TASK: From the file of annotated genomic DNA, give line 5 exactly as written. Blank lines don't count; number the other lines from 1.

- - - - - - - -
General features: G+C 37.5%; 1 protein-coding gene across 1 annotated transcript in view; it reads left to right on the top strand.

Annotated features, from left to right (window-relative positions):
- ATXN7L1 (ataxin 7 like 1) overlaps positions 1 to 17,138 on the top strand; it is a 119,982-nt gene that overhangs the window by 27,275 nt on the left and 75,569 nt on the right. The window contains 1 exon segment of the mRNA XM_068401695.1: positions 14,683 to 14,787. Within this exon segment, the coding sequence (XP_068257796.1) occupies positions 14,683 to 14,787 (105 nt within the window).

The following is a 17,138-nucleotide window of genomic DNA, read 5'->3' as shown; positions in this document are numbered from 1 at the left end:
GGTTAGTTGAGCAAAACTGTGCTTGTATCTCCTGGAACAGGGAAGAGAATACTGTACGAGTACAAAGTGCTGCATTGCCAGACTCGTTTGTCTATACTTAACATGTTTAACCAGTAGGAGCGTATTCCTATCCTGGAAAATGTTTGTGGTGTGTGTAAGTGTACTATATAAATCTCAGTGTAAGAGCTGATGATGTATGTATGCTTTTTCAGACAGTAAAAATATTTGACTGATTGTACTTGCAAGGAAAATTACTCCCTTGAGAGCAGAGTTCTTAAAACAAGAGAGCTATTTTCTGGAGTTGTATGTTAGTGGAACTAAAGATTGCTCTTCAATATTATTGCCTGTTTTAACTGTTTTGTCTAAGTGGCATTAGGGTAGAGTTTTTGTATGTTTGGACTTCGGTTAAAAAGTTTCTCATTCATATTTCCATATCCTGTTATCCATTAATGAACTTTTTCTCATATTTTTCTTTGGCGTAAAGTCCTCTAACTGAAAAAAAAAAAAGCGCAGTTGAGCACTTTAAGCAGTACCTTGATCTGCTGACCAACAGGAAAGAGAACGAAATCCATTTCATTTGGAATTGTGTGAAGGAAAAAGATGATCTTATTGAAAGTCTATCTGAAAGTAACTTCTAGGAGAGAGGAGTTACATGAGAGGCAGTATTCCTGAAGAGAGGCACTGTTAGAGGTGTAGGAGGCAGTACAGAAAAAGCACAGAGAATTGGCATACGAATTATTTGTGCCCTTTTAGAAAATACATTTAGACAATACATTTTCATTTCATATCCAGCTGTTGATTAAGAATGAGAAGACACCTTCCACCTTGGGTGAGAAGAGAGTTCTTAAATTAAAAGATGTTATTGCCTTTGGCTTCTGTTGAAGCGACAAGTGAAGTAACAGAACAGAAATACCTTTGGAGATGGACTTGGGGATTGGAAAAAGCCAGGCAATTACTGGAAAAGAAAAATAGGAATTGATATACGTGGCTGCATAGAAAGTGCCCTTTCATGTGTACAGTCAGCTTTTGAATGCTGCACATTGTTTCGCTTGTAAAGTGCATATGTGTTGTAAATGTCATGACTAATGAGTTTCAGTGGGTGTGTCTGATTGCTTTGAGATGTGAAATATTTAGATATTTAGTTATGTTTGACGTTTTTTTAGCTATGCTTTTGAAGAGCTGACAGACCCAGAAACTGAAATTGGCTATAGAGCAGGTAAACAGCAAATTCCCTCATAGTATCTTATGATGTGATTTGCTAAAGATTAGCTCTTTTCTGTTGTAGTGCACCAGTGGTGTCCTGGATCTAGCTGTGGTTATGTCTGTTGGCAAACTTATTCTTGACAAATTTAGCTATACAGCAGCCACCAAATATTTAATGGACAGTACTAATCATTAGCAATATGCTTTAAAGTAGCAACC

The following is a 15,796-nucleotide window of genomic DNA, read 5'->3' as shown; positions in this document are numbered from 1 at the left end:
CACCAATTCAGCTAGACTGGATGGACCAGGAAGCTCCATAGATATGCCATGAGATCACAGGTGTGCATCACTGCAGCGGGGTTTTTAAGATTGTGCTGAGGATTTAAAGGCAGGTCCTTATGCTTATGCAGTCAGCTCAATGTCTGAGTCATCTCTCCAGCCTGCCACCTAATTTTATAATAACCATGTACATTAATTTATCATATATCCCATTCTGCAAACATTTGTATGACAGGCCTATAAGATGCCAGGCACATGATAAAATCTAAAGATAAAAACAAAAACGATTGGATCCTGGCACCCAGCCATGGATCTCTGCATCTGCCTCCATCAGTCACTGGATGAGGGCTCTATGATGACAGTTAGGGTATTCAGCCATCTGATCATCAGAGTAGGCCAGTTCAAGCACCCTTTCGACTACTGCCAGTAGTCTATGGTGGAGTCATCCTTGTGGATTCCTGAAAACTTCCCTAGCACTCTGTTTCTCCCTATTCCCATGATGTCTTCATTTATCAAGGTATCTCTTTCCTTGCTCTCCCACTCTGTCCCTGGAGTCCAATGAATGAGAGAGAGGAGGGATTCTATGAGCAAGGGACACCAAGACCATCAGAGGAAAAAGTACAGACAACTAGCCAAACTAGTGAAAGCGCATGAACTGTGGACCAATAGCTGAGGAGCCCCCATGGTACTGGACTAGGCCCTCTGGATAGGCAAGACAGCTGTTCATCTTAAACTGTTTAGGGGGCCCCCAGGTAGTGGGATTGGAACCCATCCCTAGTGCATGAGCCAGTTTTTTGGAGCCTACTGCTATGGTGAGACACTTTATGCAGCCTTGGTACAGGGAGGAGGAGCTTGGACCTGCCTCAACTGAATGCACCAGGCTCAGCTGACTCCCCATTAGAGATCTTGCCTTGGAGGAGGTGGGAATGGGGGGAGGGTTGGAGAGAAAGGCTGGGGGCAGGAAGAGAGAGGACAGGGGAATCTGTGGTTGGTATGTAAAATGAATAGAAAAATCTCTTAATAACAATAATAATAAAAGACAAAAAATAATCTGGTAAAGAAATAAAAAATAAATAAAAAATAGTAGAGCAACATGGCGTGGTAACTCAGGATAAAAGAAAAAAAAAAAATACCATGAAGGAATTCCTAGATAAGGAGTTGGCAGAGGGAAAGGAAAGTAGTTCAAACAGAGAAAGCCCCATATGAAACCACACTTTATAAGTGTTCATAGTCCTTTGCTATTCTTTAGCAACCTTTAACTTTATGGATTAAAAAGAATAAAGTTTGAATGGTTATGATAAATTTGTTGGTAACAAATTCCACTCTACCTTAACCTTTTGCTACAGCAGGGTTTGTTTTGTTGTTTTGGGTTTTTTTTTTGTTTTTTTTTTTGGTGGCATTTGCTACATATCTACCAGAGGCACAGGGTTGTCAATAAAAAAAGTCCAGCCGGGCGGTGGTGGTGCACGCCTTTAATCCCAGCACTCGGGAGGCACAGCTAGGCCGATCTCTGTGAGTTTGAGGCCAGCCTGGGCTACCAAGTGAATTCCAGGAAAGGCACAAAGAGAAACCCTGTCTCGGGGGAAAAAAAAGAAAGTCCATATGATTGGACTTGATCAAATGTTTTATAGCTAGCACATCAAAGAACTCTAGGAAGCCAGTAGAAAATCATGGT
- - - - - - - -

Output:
GGTTAGTTGAGCAAAACTGTGCTTGTATCTCCTGGAACAGGGAAGAGAATACTGTACGAGTACAAAGTGCTGCATTGCCAGACTCGTTTGTCTATACTTAACATGTTTAACCAGTAGGAGCGTATTCCTATCCTGGAAAATGTTTGTGGTGTGTGTAAGTGTACTATATAAATCTCAGTGTAAGAGCTGATGATGTATGTATGCTTTTTCAGACAGTAAAAATATTTGACTGATTGTACTTGCAAGGAAAATTACTCCCTTGAGAGCAGAGTTCTTAAAACAAGAGAGCTATTTTCTGGAGTTGTATGTTAGTGGAACTAAAGATTGCTCTTCAATATTATTGCCTGTTTTAACTGTTTTGTCTAAGTGGCATTAGGGTAGAGTTTTTGTATGTTTGGACTTCGGTTAAAAAGTTTCTCATTCATATTTCCATATCCTGTTATCCATTAATGAACTTTTTCTCATATTTTTCTTTGGCGTAAAGTCCTCTAACTGAAAAAAAAAAAAGCGCAGTTGAGCACTTTAAGCAGTACCTTGATCTGCTGACCAACAGGAAAGAGAACGAAATCCATTTCATTTGGAATTGTGTGAAGGAAAAAGATGATCTTATTGAAAGTCTATCTGAAAGTAACTTCTAGGAGAGAGGAGTTACATGAGAGGCAGTATTCCTGAAGAGAGGCACTGTTAGAGGTGTAGGAGGCAGTACAGAAAAAGCACAGAGAATTGGCATACGAATTATTTGTGCCCTTTTAGAAAATACATTTAGACAATACATTTTCATTTCATATCCAGCTGTTGATTAAGAATGAGAAGACACCTTCCACCTTGGGTGAGAAGAGAGTTCTTAAATTAAAAGATGTTATTGCCTTTGGCTTCTGTTGAAGCGACAAGTGAAGTAACAGAACAGAAATACCTTTGGAGATGGACTTGGGGATTGGAAAAAGCCAGGCAATTACTGGAAAAGAAAAATAGGAATTGATATACGTGGCTGCATAGAAAGTGCCCTTTCATGTGTACAGTCAGCTTTTGAATGCTGCACATTGTTTCGCTTGTAAAGTGCATATGTGTTGTAAATGTCATGACTAATGAGTTTCAGTGGGTGTGTCTGATTGCTTTGAGATGTGAAATATTTAGATATTTAGTTATGTTTGACGTTTTTTTAGCTATGCTTTTGAAGAGCTGACAGACCCAGAAACTGAAATTGGCTATAGAGCAGGTAAACAGCAAATTCCCTCATAGTATCTTATGATGTGATTTGCTAAAGATTAGCTCTTTTCTGTTGTAGTGCACCAGTGGTGTCCTGGATCTAGCTGTGGTTATGTCTGTTGGCAAACTTATTCTTGACAAATTTAGCTATACAGCAGCCACCAAATATTTAATGGACAGTACTAATCATTAGCAATATGCTTTAAAGTAGCAACC